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Growth‐related micromorphological characteristics of the porcine common carotid artery

Nies, A., Proft, L., Nehring, M.E., Gruber, C., Sievers, H., Hünigen, H., Gemeinhardt, O., Richardson, K.C. and Hiebl, B. (2019) Growth‐related micromorphological characteristics of the porcine common carotid artery. Anatomia, Histologia, Embryologia: Journal of Veterinary Medicine Series C . Early View.

Link to Published Version: https://doi.org/10.1111/ahe.12522
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Abstract

The purpose of this study was to gain knowledge about the micromorphology of the porcine common carotid artery (CCA) during the period of growth over the bodyweight range of 10–40 kg. CCA samples from German landrace pigs (DL) aged either 2 or 3 months (DL‐2 and DL‐3) were compared with samples from Göttingen minipigs (GM) aged either 18 or 40 months (GM‐18 and GM‐40) using transmitted light (phase‐contrast mode) and transmission electron microscopy. The GM‐18, GM‐40 and the DL‐3 groups had typical muscular artery histological characteristics. Contrasting to this, the 2‐month‐old DL pigs had a transitional artery type being characterized by a significantly higher proportion of elastic fibres and a significantly lower number of smooth muscle cells than did the 1 month older DL‐3. During the period of maturation, the tunica media of the CCA in GM animals thickened by 1.3× and in DL animals by 2.5× resulting in an overall increased vessel wall thickness. The cumulated thickness of the tunica interna (endothelium, stratum subendotheliale and internal elastic lamina) and the tunica media (including the external elastic lamina) of DL‐3 and GM‐40 pigs were similar to each other and comparable to that of humans. With an increasing vessel wall thickness, the luminal diameter decreased in GM by 19% and in DL by 11%. Additionally, in the older age groups, GM‐40 and DL‐3, the internal elastic lamina principally was continuous, but there were also interrupted large segments of elastic lamina separated by gaps. In addition, the principal internal elastic lamina was duplicated in several places.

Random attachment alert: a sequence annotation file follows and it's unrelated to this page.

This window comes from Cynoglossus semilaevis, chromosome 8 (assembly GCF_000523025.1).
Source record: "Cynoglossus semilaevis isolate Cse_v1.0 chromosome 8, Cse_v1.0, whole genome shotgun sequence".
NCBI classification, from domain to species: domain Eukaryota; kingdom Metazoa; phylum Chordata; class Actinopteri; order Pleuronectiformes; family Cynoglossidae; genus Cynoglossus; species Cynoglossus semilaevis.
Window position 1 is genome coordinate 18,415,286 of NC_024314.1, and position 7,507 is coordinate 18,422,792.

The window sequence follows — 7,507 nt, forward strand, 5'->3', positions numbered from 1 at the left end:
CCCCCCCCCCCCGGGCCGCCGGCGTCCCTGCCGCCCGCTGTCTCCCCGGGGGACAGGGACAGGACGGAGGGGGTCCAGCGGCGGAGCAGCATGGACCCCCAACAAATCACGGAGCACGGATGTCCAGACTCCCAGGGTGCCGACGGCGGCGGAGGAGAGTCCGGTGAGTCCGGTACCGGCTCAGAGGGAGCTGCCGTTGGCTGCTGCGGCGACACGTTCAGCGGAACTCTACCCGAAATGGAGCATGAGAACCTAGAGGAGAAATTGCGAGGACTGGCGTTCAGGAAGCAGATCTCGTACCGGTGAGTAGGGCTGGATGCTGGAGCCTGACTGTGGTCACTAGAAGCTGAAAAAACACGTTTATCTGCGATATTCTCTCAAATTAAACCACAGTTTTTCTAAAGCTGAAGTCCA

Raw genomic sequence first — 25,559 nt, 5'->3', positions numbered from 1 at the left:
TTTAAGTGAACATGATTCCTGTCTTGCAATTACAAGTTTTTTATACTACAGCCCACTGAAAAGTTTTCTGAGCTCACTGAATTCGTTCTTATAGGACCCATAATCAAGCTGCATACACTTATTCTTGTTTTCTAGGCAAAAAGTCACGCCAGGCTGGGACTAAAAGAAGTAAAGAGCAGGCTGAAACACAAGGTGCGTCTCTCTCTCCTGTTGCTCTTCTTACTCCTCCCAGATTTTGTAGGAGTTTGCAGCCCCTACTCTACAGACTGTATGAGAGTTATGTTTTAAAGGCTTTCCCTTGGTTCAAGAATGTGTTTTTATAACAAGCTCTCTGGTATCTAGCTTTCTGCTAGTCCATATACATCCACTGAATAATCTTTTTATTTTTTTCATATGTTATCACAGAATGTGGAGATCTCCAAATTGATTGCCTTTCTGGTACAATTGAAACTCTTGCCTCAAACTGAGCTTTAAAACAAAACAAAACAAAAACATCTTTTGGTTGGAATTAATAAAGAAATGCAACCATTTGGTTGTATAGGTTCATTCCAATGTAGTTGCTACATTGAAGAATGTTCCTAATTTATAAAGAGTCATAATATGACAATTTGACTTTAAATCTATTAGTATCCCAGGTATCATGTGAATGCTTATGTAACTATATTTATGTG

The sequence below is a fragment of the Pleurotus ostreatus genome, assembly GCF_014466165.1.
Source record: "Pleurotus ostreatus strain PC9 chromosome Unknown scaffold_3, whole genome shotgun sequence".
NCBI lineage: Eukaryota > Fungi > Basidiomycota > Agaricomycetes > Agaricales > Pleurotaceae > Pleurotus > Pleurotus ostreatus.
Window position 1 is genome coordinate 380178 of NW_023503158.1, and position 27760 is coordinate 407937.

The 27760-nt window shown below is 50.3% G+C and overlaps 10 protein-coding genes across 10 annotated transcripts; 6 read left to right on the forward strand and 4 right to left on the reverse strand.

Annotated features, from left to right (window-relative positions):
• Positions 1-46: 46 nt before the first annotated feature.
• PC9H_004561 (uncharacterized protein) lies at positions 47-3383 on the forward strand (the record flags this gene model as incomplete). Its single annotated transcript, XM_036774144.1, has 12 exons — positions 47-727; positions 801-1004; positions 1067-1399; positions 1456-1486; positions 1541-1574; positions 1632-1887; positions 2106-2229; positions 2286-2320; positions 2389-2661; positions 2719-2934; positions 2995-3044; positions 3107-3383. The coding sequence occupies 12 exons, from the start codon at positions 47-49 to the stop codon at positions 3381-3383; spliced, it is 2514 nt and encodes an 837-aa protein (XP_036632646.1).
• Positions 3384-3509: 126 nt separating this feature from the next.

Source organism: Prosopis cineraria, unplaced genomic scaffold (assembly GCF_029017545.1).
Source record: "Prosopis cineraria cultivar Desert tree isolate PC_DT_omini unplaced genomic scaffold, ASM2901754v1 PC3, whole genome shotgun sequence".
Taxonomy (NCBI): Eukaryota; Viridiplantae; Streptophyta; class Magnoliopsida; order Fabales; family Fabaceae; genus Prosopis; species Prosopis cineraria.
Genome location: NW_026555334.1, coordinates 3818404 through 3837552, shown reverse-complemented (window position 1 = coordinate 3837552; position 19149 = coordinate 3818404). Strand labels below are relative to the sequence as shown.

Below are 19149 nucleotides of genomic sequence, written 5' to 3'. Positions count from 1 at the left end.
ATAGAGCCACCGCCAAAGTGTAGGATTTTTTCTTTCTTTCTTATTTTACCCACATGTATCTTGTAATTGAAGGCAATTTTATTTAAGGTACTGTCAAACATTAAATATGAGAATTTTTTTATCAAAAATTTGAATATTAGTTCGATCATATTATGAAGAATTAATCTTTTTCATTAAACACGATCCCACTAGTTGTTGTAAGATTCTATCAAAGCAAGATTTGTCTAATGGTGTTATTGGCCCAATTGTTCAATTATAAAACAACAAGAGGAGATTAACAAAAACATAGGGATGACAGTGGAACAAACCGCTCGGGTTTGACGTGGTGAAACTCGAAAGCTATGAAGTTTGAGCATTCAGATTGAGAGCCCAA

Item Type: Journal Article
Murdoch Affiliation: Veterinary Medicine
Publisher: Blackwell Publishing Ltd.
Copyright: © 2019 Blackwell Verlag GmbH
URI: http://researchrepository.murdoch.edu.au/id/eprint/53817
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